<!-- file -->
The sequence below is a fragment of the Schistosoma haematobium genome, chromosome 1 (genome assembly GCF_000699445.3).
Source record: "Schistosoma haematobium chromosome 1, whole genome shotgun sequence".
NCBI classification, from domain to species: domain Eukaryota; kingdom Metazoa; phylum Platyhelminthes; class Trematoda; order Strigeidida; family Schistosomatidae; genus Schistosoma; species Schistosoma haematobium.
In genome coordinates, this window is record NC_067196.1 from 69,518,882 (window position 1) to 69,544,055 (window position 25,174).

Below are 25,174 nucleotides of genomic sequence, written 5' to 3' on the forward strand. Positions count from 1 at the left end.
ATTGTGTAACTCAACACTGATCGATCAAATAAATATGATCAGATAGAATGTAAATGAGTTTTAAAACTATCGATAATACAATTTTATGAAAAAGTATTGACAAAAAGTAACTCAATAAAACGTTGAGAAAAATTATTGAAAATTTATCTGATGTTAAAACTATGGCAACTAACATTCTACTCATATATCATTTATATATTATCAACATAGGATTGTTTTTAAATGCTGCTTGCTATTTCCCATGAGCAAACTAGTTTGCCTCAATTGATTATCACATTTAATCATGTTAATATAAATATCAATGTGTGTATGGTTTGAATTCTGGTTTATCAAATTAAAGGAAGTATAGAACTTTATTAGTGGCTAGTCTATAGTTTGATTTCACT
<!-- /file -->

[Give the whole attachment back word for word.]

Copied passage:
The sequence below is a fragment of the Schistosoma haematobium genome, chromosome 1 (genome assembly GCF_000699445.3).
Source record: "Schistosoma haematobium chromosome 1, whole genome shotgun sequence".
NCBI classification, from domain to species: domain Eukaryota; kingdom Metazoa; phylum Platyhelminthes; class Trematoda; order Strigeidida; family Schistosomatidae; genus Schistosoma; species Schistosoma haematobium.
In genome coordinates, this window is record NC_067196.1 from 69,518,882 (window position 1) to 69,544,055 (window position 25,174).

Below are 25,174 nucleotides of genomic sequence, written 5' to 3' on the forward strand. Positions count from 1 at the left end.
ATTGTGTAACTCAACACTGATCGATCAAATAAATATGATCAGATAGAATGTAAATGAGTTTTAAAACTATCGATAATACAATTTTATGAAAAAGTATTGACAAAAAGTAACTCAATAAAACGTTGAGAAAAATTATTGAAAATTTATCTGATGTTAAAACTATGGCAACTAACATTCTACTCATATATCATTTATATATTATCAACATAGGATTGTTTTTAAATGCTGCTTGCTATTTCCCATGAGCAAACTAGTTTGCCTCAATTGATTATCACATTTAATCATGTTAATATAAATATCAATGTGTGTATGGTTTGAATTCTGGTTTATCAAATTAAAGGAAGTATAGAACTTTATTAGTGGCTAGTCTATAGTTTGATTTCACT